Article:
While Southern California is in the midst of an intense heat wave, the U.S. Forest Service has awarded a timely grant to an L.A. group with the ultimate goal of preventing heat-related deaths.
The Los Angeles Urban Cooling Collaborative, a national partnership led by TreePeople, will receive $320,000 to research urban heat. The grant will fund the climate science modeling portion of the program over two years, which is just phase one of the LAUCC’s full $2 million, four-year project.
The first step is developing a neighborhood scale model and analysis of L.A. to see which neighborhoods are most vulnerable to heat-related mortality, TreePeople's Edith de Guzman told KPCC. She said heat kills more people in the U.S. than all other weather-related causes combined.
What seems like an ambitious goal, actually has a somewhat simple solution: more trees. If you were to look at a satellite image of L.A. — or any other urban city — what you would mostly see are parking lots, streets and a whole lot of roofs.
L.A. has a fairly low amount of tree coverage. De Guzman said the last assessment that was done within the city showed about a 21 percent tree canopy cover.
More canopy cover would mean lower temperatures and more shade offering opportunities to cope with days of extreme heat, which are defined as 95 degrees or greater.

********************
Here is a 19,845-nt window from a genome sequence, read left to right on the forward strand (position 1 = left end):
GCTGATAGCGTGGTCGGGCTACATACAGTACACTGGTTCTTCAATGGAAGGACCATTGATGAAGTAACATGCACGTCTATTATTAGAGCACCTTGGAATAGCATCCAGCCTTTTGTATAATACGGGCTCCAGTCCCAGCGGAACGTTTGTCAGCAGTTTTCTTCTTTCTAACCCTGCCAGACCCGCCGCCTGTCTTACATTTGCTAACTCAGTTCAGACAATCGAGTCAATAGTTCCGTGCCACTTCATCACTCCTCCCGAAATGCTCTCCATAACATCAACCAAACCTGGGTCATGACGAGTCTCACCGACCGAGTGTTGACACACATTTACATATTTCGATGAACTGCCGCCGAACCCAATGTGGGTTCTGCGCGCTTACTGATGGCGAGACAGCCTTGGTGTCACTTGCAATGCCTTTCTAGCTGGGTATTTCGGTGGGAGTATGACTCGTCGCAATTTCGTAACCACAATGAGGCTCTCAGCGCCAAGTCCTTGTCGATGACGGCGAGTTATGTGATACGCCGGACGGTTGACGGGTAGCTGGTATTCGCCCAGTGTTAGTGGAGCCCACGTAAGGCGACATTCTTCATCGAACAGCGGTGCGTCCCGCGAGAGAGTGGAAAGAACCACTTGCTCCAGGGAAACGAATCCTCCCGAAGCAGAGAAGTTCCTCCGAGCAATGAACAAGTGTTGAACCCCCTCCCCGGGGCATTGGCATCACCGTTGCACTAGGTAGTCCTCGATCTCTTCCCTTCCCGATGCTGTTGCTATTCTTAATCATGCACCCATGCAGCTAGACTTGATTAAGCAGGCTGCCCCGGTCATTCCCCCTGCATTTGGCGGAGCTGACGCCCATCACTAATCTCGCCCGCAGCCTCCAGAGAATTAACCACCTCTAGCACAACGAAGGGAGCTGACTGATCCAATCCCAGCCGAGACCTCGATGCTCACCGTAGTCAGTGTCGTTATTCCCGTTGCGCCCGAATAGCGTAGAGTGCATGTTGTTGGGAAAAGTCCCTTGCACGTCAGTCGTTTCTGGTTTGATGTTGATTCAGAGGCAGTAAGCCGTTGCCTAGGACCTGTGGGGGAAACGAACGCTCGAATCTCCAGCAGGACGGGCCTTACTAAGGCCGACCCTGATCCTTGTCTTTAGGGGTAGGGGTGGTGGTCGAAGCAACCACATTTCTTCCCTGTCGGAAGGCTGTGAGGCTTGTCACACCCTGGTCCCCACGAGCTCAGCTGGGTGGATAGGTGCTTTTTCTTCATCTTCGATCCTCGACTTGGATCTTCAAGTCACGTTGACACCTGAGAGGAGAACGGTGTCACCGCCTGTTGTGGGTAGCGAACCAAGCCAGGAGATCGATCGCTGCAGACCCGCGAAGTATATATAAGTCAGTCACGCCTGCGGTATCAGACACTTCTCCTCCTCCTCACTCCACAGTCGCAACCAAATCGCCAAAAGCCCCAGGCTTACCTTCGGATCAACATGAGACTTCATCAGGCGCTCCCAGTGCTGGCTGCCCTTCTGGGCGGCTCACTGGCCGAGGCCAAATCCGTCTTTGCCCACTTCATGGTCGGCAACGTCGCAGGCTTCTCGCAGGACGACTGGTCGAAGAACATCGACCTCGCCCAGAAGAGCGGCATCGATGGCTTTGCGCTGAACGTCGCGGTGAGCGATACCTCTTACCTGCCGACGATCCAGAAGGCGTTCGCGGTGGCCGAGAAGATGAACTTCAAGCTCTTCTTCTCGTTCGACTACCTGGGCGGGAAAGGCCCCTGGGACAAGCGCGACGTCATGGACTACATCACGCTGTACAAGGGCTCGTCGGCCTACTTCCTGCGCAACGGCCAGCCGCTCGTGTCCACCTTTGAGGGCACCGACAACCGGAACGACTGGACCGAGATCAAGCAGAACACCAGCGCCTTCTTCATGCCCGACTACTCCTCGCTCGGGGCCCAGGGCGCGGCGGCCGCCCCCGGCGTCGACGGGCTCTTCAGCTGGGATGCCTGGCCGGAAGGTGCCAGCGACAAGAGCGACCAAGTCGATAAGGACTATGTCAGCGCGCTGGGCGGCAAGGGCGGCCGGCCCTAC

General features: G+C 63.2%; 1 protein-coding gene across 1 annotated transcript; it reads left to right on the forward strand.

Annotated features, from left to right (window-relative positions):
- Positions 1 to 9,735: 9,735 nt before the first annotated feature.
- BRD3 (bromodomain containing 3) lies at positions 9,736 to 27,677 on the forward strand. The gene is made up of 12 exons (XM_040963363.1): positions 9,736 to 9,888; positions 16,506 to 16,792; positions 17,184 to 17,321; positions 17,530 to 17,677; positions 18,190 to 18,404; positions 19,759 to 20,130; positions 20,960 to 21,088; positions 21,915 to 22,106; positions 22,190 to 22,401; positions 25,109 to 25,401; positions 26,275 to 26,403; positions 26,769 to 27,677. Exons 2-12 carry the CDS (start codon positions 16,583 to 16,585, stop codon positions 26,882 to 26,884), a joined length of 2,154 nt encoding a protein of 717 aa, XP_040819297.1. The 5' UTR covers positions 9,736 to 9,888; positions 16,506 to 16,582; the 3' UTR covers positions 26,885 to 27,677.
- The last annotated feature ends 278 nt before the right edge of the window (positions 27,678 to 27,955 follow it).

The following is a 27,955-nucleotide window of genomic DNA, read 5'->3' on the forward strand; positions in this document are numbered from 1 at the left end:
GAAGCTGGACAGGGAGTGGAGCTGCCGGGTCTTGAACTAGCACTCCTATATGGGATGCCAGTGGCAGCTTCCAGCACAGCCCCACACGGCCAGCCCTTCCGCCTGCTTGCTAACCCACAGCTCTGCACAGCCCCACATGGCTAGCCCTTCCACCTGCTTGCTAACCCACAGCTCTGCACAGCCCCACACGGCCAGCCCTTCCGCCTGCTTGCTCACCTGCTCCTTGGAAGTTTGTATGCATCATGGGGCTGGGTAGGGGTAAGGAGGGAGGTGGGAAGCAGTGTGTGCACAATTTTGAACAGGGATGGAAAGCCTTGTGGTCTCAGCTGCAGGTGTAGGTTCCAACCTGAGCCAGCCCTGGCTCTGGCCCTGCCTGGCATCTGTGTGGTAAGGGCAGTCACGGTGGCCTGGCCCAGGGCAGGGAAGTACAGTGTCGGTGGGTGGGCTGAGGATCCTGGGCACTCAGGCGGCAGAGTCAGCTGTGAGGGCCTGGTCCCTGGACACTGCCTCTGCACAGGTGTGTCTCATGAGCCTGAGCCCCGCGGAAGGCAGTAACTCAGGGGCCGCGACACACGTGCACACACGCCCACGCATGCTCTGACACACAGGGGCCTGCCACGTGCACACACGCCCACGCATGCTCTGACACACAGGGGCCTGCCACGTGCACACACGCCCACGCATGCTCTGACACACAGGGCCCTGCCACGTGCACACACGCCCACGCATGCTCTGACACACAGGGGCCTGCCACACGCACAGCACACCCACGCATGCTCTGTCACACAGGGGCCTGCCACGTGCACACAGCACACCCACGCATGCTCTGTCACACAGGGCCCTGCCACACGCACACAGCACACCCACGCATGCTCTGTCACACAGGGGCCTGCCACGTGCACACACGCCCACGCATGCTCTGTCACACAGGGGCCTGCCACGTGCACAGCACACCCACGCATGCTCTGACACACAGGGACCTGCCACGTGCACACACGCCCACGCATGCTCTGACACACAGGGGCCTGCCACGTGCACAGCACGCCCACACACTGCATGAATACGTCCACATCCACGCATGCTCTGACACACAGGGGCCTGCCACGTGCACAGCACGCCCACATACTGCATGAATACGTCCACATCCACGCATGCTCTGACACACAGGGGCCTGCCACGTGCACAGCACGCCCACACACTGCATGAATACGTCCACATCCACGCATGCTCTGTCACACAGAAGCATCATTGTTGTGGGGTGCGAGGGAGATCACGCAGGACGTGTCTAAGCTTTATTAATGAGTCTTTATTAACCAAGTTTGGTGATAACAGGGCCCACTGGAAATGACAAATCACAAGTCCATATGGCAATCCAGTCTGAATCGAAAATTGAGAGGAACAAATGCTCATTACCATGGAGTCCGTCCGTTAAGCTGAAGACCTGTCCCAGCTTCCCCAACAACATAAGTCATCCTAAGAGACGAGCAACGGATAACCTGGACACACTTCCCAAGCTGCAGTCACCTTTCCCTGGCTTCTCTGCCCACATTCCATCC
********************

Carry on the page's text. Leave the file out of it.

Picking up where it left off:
“If we have a neighborhood in Los Angeles — say in the San Fernando Valley — that has a tree canopy of 15 percent and currently experiences 50 extreme heat days per year ... what would happen if we were to increase that tree canopy by, let’s say 10 percent, and lift it to 25 percent?" de Guzman said.
In theory, by changing the land cover and incorporating more trees — as well as more heat-resistant surfaces and better-insulated housing — a five-day heat wave could be reduced to four days.
“Los Angeles is not unique in this. Many urban centers around the country have this issue where we know that lower-income communities, which tend to be communities of color, bear a disproportionate amount of burden when it comes to environmental injustices,” de Guzman said.
Which, in turn, translate into public health risks.
In L.A., the three communities most at risk for heat mortality are the elderly, Hispanics and blacks. That risk increases about fivefold from the first to fifth consecutive day of extreme heat. After that, the mortality rate for Hispanic communities increases by 46 percent, and 48 percent for the elderly.
“Even if you have air-conditioning, if you have a limited income, you are more likely to think twice about whether or not you can just bear it and not turn on the air-conditioning because, of course, you have to pay for that electricity,” she said.
L.A. currently experiences about six days of extreme heat per year. By the middle of the century, that could spike to 22 days. Travel north to San Fernando, where residents endure about two months a year of extreme heat — a figure that will only increase as time passes with no action, de Guzman said.
This grant requires a dollar-for-dollar non-federal match in order to be received. Right now, they're about $130,000 shy, but will continue working until the match is made, she said.